He makes for a great uncle! 13/40

That is undoubtedly true…

My father probably should never have had kids. He is not exactly a terrible father, but there are aspects about his fathering choices that are pretty worthless when you are his offspring.

My cousin, the daughter of one of his brothers, always reminds me that he is a great uncle… and if he were my uncle, I am sure I would feel the same… though my cousins father is the most amazing uncle ever, and I can’t even claim that my father beats him… compared to my real uncle, my father still kind of leaves something to be desired.

I do have a caveat, while my parents were still married, he was great… he sent me letters as an infant, he participated in school activities (he played Santa one year, which I did not figure out was him until I was in my 30’s), he had animated bedtime stories, and then there was his whole thing with Mr. Sunshine  (he would sit in our atrium off of our dining area and call for Mr. Sunshine that was apparently a spot of sunshine that had come to brighten our day (this turned out to be the reflection from his watch which he could manipulate to move around and answer yes or no questions). So my 0 to 7 or 8 memories of him are pretty awesome… up until the day he left. After that most things involving my brother and/or myself seemed burdensome to him. It may have been that our souls had been crushed and he has little tolerance for signs of weakness.

My father left my mother for my brothers kindergarten teacher, a woman that had also befriended my mom (part of that whole publicly indecent PTO post). There was sex involved, and drugs I suspect. My father became a glorious selfish bastard at that point, at least as being his daughter is concerned. For the next many years, I was lucky if I knew where he lived, or how to get ahold of him. He had claimed to his family that he left my mother because she was crazy (which based on my experience is what many selfish men will call their ex-wives). I know because my grandfather told my mother when she called asking for help that “Maybe Jim is right, you are crazy”.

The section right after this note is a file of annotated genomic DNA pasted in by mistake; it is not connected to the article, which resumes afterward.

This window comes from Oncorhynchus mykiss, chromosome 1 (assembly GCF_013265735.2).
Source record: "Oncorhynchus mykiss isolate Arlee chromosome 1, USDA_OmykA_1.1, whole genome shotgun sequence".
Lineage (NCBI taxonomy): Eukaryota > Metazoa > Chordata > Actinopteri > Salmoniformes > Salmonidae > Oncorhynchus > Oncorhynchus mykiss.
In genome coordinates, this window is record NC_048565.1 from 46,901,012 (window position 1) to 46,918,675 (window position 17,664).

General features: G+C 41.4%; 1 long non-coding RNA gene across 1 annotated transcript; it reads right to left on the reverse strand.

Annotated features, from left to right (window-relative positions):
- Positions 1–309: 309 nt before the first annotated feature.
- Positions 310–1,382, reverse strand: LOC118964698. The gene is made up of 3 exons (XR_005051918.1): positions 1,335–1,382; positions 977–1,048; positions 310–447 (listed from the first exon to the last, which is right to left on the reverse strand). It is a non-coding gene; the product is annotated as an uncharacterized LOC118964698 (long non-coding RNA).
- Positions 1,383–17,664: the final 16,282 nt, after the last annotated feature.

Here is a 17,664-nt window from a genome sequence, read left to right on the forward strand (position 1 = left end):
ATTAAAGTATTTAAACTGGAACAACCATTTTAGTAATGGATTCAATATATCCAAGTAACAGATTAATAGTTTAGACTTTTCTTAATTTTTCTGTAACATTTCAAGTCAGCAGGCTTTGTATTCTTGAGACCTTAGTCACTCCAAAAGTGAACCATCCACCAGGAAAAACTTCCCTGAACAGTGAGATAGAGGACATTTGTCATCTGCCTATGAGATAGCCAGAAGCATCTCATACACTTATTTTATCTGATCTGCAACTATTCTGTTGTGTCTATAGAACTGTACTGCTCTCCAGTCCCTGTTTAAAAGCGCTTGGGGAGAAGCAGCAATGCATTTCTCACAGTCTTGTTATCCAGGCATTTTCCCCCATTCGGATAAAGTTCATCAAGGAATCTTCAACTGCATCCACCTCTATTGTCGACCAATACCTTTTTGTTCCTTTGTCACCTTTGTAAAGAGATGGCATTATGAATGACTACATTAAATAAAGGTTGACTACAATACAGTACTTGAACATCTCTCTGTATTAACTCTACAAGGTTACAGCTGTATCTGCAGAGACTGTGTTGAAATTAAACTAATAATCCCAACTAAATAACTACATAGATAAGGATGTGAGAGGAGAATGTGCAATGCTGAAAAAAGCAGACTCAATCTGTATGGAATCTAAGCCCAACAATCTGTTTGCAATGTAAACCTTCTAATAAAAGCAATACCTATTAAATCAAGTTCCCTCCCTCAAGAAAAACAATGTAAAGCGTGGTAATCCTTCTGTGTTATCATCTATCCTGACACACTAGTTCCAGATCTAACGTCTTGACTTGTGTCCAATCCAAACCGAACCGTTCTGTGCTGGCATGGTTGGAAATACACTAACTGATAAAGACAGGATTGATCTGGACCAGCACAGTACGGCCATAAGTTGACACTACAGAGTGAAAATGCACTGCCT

Though at the end I can’t say he was horrid… I got to spend time visiting him in Guadalajara, Mexico and in Chorley, England (a small town in Lancashire folks, that feared being taken over by Americans when I last visited) and he did help fund part of my stint in Medical School… but those things he did more as the uncle than as the father.

In my mid twenties, I had had enough… I had encountered a time where I had no clue as to where he lived nor did I have a way to get ahold of him. As his child I would figure we should be notified before or after his parents, not the case. I changed my last name. I talked to the father of a friend of mine about it, he was a lawyer. I remember sitting in his office and telling him that I wanted to find out how to do this. We talked and he asked why… I told him that I deeply felt that my father had not fulfilled his paternal obligation to the extent that would warrant my carrying his name.  I continued that my mother and her family had not only made up for his failures but had done so willingly and lovingly and as such I wanted to show my allegiance to her and her family and their sacrifice by taking her name. I may not have done this if during the divorce my using her last name (and remember that in Latin America you use all your parents names so it was not something I was un-used to) had not become an issue for him. My mother had asked to get a copy of the proof of my birth and when he sent it to her, he had underlined his last name several times as if he had some point to make? Anyway, at the point when I was filing for a legal name change, I really did not care. I felt completely estranged by him and his family. My mother kept trying to force me to bear the burden of the greater conscience and approach them, but as an outsider I felt like it was not my place (there are two notable exceptions, my cousins dad I mention before and my aunt, my fathers sister, though even those relationships had waned a bit).

So, I changed my name… as did my brother. And it was the right thing to do. The family that had spent the most time, energy and money in raising us now shared a moniker with us.

It is a decision that I do not regret.

The hardest part about it is not wanting to shove it in the face of my fathers side of the family. It is there though… because when I got married I added my husbands last name to the end of mine.